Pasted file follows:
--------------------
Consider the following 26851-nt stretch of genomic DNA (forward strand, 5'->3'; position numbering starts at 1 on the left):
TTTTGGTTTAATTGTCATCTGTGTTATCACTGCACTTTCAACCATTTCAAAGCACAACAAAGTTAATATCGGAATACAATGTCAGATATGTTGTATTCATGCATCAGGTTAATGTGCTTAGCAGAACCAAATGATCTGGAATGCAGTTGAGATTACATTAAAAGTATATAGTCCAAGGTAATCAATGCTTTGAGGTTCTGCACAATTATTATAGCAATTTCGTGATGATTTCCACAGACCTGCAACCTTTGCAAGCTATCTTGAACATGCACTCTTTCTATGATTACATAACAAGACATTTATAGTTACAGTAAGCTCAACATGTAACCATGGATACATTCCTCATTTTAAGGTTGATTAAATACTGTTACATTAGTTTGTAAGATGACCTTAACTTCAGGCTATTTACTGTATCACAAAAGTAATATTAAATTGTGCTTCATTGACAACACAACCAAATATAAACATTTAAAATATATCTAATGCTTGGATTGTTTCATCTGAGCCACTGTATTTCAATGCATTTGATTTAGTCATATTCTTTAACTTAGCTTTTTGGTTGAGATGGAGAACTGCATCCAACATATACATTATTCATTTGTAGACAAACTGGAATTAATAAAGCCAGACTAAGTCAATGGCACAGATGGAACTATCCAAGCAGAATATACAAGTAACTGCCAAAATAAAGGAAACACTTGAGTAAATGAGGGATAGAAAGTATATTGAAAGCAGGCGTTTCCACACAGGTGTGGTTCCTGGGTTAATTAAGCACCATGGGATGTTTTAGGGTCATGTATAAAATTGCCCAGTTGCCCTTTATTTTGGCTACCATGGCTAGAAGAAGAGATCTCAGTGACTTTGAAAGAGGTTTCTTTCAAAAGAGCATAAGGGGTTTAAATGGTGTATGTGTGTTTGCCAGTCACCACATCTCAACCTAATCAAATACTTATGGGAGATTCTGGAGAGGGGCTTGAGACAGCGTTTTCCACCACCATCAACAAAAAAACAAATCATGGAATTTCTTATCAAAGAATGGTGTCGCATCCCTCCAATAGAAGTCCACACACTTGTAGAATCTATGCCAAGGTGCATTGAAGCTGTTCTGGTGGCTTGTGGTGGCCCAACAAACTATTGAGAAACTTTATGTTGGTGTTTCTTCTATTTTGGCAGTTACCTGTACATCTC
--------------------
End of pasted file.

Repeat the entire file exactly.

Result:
Consider the following 26851-nt stretch of genomic DNA (forward strand, 5'->3'; position numbering starts at 1 on the left):
TTTTGGTTTAATTGTCATCTGTGTTATCACTGCACTTTCAACCATTTCAAAGCACAACAAAGTTAATATCGGAATACAATGTCAGATATGTTGTATTCATGCATCAGGTTAATGTGCTTAGCAGAACCAAATGATCTGGAATGCAGTTGAGATTACATTAAAAGTATATAGTCCAAGGTAATCAATGCTTTGAGGTTCTGCACAATTATTATAGCAATTTCGTGATGATTTCCACAGACCTGCAACCTTTGCAAGCTATCTTGAACATGCACTCTTTCTATGATTACATAACAAGACATTTATAGTTACAGTAAGCTCAACATGTAACCATGGATACATTCCTCATTTTAAGGTTGATTAAATACTGTTACATTAGTTTGTAAGATGACCTTAACTTCAGGCTATTTACTGTATCACAAAAGTAATATTAAATTGTGCTTCATTGACAACACAACCAAATATAAACATTTAAAATATATCTAATGCTTGGATTGTTTCATCTGAGCCACTGTATTTCAATGCATTTGATTTAGTCATATTCTTTAACTTAGCTTTTTGGTTGAGATGGAGAACTGCATCCAACATATACATTATTCATTTGTAGACAAACTGGAATTAATAAAGCCAGACTAAGTCAATGGCACAGATGGAACTATCCAAGCAGAATATACAAGTAACTGCCAAAATAAAGGAAACACTTGAGTAAATGAGGGATAGAAAGTATATTGAAAGCAGGCGTTTCCACACAGGTGTGGTTCCTGGGTTAATTAAGCACCATGGGATGTTTTAGGGTCATGTATAAAATTGCCCAGTTGCCCTTTATTTTGGCTACCATGGCTAGAAGAAGAGATCTCAGTGACTTTGAAAGAGGTTTCTTTCAAAAGAGCATAAGGGGTTTAAATGGTGTATGTGTGTTTGCCAGTCACCACATCTCAACCTAATCAAATACTTATGGGAGATTCTGGAGAGGGGCTTGAGACAGCGTTTTCCACCACCATCAACAAAAAAACAAATCATGGAATTTCTTATCAAAGAATGGTGTCGCATCCCTCCAATAGAAGTCCACACACTTGTAGAATCTATGCCAAGGTGCATTGAAGCTGTTCTGGTGGCTTGTGGTGGCCCAACAAACTATTGAGAAACTTTATGTTGGTGTTTCTTCTATTTTGGCAGTTACCTGTACATCTC